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Neurotransmitters, Recovery, And Your Training

Neurotransmitters, Recovery, And Your Training

Do you ever have days when you feel like all you could do is sleep no matter how much coffee you drink?

Or maybe you’ve been on a new strength program for the past 8 weeks and feel weaker than when you started?

Maybe you find yourself walking around the gym in a daze not wanting to get started?

If you said “Yes” to any of these you may have experienced a deficiency or imbalance of your neurotransmitters. Neurotransmitter are chemical messengers that get released in our body. They allow our cells to communicate and work together. There are 4 primary neurotransmitters: Dopamine, Acetylcholine, Serotonin, and GABA. They are both excitatory (speed our cells up) and inhibitory (slow are cells down).

All the neurotransmitters are constantly in fluxuation and balance with one another. This can have a huge effect on our mood, energy, and ability to focus. Some activities like lifting a heavy weight or taking a challenging test use up the neurotransmitters we have on hand.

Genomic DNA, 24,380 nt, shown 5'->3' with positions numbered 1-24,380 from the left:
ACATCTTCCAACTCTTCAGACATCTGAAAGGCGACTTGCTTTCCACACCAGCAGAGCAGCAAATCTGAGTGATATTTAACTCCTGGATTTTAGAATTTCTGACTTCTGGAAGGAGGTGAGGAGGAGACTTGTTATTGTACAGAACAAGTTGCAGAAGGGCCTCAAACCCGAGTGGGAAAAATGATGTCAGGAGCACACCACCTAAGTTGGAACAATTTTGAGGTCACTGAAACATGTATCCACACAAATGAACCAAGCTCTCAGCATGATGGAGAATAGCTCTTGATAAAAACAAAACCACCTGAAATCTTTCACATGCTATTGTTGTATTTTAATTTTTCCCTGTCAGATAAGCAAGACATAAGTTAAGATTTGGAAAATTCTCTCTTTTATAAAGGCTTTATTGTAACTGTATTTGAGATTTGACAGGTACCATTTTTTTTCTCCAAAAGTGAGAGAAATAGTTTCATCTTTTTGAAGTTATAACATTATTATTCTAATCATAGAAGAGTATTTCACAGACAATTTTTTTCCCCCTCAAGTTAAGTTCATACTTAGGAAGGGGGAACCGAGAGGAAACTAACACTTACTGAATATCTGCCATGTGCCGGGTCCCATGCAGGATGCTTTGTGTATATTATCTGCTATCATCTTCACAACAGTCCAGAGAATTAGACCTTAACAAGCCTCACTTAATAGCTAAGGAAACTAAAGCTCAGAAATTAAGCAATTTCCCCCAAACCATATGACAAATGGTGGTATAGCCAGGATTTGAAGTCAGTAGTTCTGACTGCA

Strength coach Charles Poliquin is a huge proponent of specific program design built around the athlete. Knowing which of the neurotransmitter types you are dominant in can help you adjust loading parameters, frequency and intensity of training, and plan rest days. Even having a basic understanding of which neurotransmitter type you are dominant in will give you a framework for decision making around your training goals.

Now lets learn a little about each neurotransmitter type.

Dopamine

Dopamine is an excitatory neurotransmitter making it a huge factor behind your motivation towards training and activity levels. Individuals who are dopamine dominant tend to be the ones who are always fired up to exercise. They handle high volume and intensity well but tend to adapt quickly to a stimulus which can cause them to overtrain quickly if their workouts are not constantly varied.

Dopamine synthesis can be promoted by eating foods such as almonds, peanuts, soybeans, avocados, bananas, watermelon, yogurt, beef, tuna, chicken, chocolate, eggs, coffee, and green tea.

Acetylcholine

Acetylcholine is the neurotransmitter responsible for intercellular communication between the muscles in the nervous system. Acetylcholine levels can make a huge difference in our ability to recruit the maximal number of muscle fibers. On days where you might not “feel strong” could be because your cells are having a hard time communicating to coordinate on a lift.

Meats, dairy, poultry and fish contain high levels of choline, with the highest levels coming from liver. One 3-ounce serving of meat contains approximately 70 milligrams of choline. Chocolate, peanut butter, brussels sprouts and broccoli also contain significant levels of choline.

GABA